(Photo source: Elizabeth Wroe, 2017)
I love discussing current events with my students.
The best part about this is that in New York State, the required civics course “Participation in Government” is typically given to seniors, so not only do I get a bit of wiggle room as far as curriculum goes, but I can also have relevantly intelligent conversations with young adults. Students who graduated have told me that our current events discussions were their favorite part of the class.
In all the conversations I have with the kids, I try and have a hopeful tone.
A kid got stabbed to death in a New York City high school the other day, and I reminded my students that the last time a similar death happened was over two decades ago. When Trump got elected, I had them take an unbiased and rational look at the ramifications.
This brings us to our discussion of the Las Vegas shooting.
This much anticipated discussion never happened.
The shooting was insane.
A scumbag with a machine gun mowed people down at a country music concert.
I should have asked the students how they felt. I should have taken the time to answer any questions they had.
But I didn’t.
Time and again, I have had the misfortune of being a government teacher during a mass shooting, and I used it as the opportunity to start my gun violence/gun control unit a little early.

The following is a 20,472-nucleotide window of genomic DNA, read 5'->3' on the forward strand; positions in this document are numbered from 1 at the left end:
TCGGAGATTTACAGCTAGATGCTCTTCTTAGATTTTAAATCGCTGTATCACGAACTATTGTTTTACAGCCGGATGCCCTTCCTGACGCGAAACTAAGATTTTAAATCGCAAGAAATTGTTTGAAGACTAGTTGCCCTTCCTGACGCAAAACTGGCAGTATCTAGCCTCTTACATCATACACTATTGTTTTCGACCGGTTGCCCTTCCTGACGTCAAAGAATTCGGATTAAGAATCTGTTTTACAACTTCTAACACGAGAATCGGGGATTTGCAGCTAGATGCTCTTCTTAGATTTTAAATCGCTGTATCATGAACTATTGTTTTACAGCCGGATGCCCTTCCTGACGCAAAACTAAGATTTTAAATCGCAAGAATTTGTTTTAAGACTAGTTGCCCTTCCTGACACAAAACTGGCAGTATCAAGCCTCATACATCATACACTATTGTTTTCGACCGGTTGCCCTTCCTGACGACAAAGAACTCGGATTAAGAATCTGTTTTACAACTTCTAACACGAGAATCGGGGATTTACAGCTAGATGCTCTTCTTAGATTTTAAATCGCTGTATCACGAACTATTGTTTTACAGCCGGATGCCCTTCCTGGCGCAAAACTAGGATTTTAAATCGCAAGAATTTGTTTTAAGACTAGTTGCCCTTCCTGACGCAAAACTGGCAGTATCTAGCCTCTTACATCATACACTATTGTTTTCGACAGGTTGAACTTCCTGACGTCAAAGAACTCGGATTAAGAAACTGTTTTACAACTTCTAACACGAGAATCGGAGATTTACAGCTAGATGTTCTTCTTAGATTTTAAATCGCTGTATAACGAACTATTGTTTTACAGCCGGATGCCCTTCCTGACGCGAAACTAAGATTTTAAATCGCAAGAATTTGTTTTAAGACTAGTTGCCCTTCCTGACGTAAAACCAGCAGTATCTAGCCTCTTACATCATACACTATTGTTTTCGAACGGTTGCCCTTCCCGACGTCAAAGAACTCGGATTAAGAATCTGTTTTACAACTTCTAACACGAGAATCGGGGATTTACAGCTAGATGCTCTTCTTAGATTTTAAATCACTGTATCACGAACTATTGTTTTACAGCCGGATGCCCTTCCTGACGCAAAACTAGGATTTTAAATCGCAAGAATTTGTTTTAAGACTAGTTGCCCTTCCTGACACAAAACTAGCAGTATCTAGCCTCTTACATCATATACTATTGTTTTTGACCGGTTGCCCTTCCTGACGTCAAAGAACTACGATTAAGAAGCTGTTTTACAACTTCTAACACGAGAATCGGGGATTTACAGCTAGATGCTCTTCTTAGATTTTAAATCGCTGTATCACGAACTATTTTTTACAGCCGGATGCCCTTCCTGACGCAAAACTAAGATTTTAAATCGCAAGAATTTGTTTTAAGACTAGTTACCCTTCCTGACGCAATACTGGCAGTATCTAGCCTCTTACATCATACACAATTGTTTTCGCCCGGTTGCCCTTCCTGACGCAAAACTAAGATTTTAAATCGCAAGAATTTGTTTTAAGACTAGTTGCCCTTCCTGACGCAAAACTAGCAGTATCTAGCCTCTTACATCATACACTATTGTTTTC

I make a sad statement about how these things shock all of us, and how the solutions to prevent something like this from every happening again aren’t easy.
The lessons go on. We move on. A new semester rolls in. Another mass shooting occurs. Repeat.
But this time I didn’t even mention the shooting.
I probably should have.
I’m tired of the speeches. I’m tired of feigning shock, and I’m tired of feigning hope.
The solutions are obvious, but only to half the country, and I don’t want to tell thirty jaded teenagers that I’m jaded too.
I don’t want to tell seventeen-year-olds that, yes, these mass shooting will continue.
Not a damn thing changed when a bunch of elementary school kids were killed and not a damn thing will change after people enjoying a country music concert were killed.
The days afterwards rolled by and I felt the itch. But I couldn’t bring myself to scratch it.
Today’s lesson will be on the race for mayor.